On Sunday, October 22, we were in the campground because it was Peru’s Census day and there was a curfew from 8am – 5pm. Even tourist are subject to curfew and shouldn’t be on roads unless one has applied and received a special waiver. It’s raining off and on so that was ok.

Oct 9 – 15 2017

HIGHLIGHT: Nazca and Palpa Lines

On Monday, October 9th, We decided we had to leave Lima and its excellent cuisine behind since we had accomplished the 30+ chores/errands on our To Do list and head on south.

But we got off to a rocky start. The Miraflores suburb where we were staying is on the cliffs. The first road we wanted was down at the beach level. No problem getting down but at some point we needed to re-climb up. And we missed the underpass to return to the top road, so we had to backtrack for about a mile until we could do a u-turn on the divided street. Second time we found the underpass and made it through another industrial area in southern Lima.

First off I must say the area north of Lima and now south of Lima on the PanAmerican Highway is some of the most desolate, depressing and dreary scenery I have ever seen and I generally can find Something interesting about all the landscapes we have driven through. Hundreds of miles of beige sand dunes hundreds of feet high. Not even white sand. Made even drearier by constant high fog. The only interesting thing was the miles of sandy beaches.

And as one is driving by, one spies hundreds of small empty stacks no more than 8’x8′. No roads to them, no tracks through the sand, no electricity or sewers. The only thing we could figure out is that they are temporary housing for migrant workers; but what those migrant workers are doing since there is no agricultural, construction or industrial areas nearby is confusing.

After we had taken one road construction detour and was pulling back onto the Highway, there were 6-8 police trucks with about 20 officers pulling people over. At least this time I didn’t feel they were targeting the gringos because they were pulling everybody over. Our lights were on, our seat belts were cinched and our documentos were in order so they let us go.

But not more than 2 miles down the road, a single police truck with one young cop and one old guy started their lights and motioned for us to pull over. The young guy asked for our documents and David handed them to him. Then the old guy got into the act. Dave asked why they pulled us over. No answer.

The old guy said lights weren’t on and we said yes they were on and still were on. Then he said seatbelt wasn’t strapped and we said Dave undid it so he could reach his wallet for his driver’s license (after the young cop asked for it.) Then when Dave said ‘We’re not paying a bribe.’ things got tense. Old guy is yelling at top of lungs with hand on hip gun holster saying ‘No respecto de Policia, en Estados Unidos, no respecto de Policia.” And wouldn’t let Dave get a word in. Finally he ran out of steam and we said we wanted all of us to go to closest Policia station and get it solved there. That’s when he handed back our documents and said to go. Sour note to add to dreary scenery.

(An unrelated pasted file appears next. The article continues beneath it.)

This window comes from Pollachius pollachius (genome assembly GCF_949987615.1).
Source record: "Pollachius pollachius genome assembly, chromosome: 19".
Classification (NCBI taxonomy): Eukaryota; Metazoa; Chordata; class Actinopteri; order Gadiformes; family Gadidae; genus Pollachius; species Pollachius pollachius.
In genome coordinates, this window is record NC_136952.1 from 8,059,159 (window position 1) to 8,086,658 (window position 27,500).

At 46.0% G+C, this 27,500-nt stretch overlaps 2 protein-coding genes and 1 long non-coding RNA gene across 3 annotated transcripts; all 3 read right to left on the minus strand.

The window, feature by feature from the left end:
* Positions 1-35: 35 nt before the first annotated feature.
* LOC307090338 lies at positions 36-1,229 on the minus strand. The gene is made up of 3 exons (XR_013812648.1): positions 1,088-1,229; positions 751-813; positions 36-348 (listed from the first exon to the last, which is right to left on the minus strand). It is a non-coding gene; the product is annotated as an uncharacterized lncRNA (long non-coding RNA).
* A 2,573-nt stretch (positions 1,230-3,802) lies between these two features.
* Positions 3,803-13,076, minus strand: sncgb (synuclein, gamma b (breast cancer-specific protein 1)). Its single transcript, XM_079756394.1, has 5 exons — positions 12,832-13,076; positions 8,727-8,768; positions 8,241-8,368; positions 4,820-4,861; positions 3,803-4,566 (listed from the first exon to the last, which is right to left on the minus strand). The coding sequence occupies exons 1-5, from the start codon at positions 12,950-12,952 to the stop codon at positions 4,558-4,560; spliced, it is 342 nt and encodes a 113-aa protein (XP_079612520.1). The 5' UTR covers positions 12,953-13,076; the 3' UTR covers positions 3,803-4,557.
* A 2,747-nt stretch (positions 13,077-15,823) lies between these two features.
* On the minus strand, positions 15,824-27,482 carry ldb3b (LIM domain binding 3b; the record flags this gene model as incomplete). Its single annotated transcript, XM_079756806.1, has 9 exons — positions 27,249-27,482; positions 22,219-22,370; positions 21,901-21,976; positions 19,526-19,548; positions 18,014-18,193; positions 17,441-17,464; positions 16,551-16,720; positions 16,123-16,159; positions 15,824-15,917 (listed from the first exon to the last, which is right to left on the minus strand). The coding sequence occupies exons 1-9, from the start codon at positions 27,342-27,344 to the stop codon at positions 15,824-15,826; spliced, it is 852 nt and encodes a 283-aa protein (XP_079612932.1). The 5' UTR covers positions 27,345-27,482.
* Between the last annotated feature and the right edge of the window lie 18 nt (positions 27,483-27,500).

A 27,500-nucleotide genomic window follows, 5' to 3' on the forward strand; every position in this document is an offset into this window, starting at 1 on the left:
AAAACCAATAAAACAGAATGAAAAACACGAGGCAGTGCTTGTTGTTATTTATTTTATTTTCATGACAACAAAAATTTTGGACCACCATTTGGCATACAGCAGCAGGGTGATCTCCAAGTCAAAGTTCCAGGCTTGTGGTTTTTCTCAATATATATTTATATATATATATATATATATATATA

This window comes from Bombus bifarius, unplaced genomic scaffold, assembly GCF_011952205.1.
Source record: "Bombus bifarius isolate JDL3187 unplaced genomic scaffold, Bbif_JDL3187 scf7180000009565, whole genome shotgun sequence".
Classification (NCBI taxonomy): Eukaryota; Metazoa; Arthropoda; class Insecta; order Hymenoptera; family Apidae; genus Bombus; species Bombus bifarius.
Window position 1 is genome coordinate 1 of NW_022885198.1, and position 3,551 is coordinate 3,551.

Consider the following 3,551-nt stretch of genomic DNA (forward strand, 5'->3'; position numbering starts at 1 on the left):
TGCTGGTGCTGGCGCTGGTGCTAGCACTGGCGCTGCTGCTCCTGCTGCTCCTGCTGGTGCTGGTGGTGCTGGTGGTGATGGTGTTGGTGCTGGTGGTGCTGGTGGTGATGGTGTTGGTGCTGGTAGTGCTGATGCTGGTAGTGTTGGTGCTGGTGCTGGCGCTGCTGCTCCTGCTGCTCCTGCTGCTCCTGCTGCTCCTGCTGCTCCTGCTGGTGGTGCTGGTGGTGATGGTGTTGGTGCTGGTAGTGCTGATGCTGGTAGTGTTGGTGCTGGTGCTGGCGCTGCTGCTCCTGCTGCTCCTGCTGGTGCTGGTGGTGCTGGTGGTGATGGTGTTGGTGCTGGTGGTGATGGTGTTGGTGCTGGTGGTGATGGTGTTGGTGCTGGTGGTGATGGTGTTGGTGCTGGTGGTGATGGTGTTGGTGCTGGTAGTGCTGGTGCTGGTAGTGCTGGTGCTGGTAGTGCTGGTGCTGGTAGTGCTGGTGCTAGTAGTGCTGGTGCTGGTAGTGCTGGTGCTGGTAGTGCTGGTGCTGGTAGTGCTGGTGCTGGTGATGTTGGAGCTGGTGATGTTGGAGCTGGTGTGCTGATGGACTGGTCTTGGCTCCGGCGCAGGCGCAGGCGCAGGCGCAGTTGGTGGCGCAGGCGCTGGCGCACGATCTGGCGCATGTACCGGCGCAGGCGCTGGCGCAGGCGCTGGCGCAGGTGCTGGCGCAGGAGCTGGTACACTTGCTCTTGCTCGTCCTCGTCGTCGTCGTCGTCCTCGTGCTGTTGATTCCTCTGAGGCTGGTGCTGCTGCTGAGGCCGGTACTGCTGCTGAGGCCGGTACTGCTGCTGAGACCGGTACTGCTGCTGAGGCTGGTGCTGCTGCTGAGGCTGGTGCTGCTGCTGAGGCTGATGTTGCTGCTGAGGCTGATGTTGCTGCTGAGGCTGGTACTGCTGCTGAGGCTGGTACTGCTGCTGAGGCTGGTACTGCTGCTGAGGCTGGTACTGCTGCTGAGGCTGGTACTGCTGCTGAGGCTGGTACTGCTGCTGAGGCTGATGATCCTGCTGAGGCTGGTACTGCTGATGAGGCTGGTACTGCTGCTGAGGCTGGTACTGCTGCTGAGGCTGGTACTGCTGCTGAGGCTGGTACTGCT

We made it to Paracas National Park and found the beach access parking lot and the kite surfing company. We boondocked there for the night after watching the wading birds and flamingos and having a Pisco Sour to de-stress from our police encounter and resulting arguments.

Gray Gull
American Oystercatcher
Chilean Flamingos

On Tuesday, Oct. 10th, we drove straight through to Nazca where we knew we could park and sleep in the small airport parking lot for approximately $10/night. At least in this part of the PanAmerican when we started to climb, we started seeing rock formations with different natural striping from iron deposits in the lava flows so was more interesting.

Our goal in Nazca was to book a flight over the Nazca Lines. The first thing that happened when we pulled into the parking lot was we were met by one of the air companies’ representatives before we could even get our doors open. We went into the airport with them and they explained the various options as to length of flight, size of plane, custom or group tour and whether the air flight included just the Nazca Lines or also included the Palpa Lines – just north of Nazca. We decided to go all out and booked a flight over both sets for 7am the next morning in a two-seater with Aero Santos. (Not counting the pilot and co-pilot/tour guide’s seats.) (Wishing it would have been Randy flying us.) Dave took his Dramamine and we settled in for the night.

Bright and early on Wednesday, Oct. 11th, we caught our flight. Sunny, clear and not too windy. (Unlike the previous afternoon’s dust storm that caused sandy grit to drift into the camper even with door and windows closed.)


This hour-long flight over the Nazca and Palpa Lines was one of the most unique, awe-inspiring and unreal experiences of my life. We have flown in small planes before so that wasn’t the highlight. We have seen desert landscapes before so it wasn’t that either.

The Astronaut. (For more images go to

It was the sheer number of easily recognizable figures of animals and humans etched into the desert sands. I had known there were generally 8-12 figures but from the air, we could easily discern hundreds of geometric figures as well. And these ‘drawings’ are large. One of the hummingbird ‘drawings’ is three football fields long – 300 yards. From carbon dating, it has been established that these were created around 500bc. This area gets little rainfall and lack of water erosion has preserved them. And various Archeological studies have shown how they were made.

But no one has any valid idea of why!

After that flight, one can easily understand why some people think they were created by aliens. Made one feel very small and insignificant.